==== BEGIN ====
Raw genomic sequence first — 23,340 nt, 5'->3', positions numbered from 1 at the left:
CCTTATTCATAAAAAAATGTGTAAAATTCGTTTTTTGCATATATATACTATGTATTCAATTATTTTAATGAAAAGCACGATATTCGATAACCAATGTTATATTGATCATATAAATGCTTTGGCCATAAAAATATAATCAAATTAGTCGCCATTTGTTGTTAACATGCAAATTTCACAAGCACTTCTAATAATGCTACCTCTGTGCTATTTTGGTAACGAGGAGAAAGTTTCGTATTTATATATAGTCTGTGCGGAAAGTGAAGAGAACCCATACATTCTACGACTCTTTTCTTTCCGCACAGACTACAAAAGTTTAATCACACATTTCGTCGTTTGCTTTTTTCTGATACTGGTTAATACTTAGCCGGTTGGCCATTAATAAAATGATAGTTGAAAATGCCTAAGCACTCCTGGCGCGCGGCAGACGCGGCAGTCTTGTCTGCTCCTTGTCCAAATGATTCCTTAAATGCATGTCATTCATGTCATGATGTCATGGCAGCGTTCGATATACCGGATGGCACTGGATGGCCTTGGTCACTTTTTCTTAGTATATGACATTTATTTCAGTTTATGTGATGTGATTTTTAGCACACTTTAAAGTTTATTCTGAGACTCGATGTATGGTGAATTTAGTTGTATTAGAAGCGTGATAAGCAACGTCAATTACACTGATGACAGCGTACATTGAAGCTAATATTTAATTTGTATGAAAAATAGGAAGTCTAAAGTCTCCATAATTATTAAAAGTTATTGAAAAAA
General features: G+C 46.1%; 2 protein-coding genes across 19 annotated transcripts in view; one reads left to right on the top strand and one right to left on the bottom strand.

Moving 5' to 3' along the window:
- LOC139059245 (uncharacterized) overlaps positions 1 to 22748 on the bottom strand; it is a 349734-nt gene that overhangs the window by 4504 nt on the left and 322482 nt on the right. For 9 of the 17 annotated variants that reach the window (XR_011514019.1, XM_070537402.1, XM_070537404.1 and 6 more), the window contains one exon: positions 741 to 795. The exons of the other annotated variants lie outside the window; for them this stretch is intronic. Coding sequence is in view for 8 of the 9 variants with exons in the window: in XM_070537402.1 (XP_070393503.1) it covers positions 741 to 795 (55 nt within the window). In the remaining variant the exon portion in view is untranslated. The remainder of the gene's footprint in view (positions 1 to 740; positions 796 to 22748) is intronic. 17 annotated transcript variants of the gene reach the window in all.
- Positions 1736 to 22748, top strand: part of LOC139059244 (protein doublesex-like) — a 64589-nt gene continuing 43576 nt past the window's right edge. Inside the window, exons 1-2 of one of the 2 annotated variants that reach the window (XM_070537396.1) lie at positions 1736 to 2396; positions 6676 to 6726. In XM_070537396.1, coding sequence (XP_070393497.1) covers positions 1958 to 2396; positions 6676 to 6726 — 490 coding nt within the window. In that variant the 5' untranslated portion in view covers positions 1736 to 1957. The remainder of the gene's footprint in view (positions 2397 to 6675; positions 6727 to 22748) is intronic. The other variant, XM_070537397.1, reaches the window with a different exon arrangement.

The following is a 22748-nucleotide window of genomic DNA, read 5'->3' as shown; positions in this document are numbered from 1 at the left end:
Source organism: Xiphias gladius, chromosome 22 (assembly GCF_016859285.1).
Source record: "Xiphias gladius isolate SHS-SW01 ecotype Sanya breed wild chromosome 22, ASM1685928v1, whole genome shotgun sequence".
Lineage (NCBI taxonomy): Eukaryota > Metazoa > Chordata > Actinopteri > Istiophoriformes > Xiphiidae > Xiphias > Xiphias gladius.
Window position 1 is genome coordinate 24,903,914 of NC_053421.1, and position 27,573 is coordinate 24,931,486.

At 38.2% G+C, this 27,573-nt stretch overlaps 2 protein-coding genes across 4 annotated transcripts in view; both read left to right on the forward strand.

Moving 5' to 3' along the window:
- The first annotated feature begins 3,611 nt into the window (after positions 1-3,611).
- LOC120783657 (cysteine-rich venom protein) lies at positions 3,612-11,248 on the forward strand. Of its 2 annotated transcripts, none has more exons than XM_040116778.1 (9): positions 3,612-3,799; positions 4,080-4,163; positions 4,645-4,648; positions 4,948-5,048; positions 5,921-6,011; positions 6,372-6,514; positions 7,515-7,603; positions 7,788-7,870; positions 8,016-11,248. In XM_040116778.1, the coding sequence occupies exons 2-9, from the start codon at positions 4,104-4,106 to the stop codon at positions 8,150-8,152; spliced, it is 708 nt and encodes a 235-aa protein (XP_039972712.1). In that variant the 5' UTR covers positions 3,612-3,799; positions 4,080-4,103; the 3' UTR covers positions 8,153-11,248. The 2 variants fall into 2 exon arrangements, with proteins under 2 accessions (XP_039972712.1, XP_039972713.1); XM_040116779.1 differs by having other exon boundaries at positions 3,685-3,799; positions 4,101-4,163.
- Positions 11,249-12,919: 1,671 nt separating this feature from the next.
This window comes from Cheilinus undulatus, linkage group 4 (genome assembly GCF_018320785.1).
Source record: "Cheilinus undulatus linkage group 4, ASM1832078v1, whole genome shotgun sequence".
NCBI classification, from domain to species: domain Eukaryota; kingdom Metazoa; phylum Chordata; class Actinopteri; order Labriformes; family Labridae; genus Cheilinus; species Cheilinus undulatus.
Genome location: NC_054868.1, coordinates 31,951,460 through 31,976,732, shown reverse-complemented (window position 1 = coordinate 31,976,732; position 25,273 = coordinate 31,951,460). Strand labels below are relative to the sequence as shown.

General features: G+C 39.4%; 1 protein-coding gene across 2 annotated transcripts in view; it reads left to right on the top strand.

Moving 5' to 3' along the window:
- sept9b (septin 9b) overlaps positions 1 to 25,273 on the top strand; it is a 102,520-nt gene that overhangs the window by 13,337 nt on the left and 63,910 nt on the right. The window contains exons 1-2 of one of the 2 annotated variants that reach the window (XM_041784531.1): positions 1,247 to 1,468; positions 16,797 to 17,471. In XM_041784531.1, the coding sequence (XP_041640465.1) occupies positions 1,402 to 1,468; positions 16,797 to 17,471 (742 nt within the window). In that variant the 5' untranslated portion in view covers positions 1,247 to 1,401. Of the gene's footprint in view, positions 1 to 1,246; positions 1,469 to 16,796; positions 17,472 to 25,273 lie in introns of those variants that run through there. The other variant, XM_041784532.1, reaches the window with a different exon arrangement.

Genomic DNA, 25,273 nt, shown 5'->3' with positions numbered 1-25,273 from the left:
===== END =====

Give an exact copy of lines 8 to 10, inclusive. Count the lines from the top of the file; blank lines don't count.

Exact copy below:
Source organism: Xiphias gladius, chromosome 22 (assembly GCF_016859285.1).
Source record: "Xiphias gladius isolate SHS-SW01 ecotype Sanya breed wild chromosome 22, ASM1685928v1, whole genome shotgun sequence".
Lineage (NCBI taxonomy): Eukaryota > Metazoa > Chordata > Actinopteri > Istiophoriformes > Xiphiidae > Xiphias > Xiphias gladius.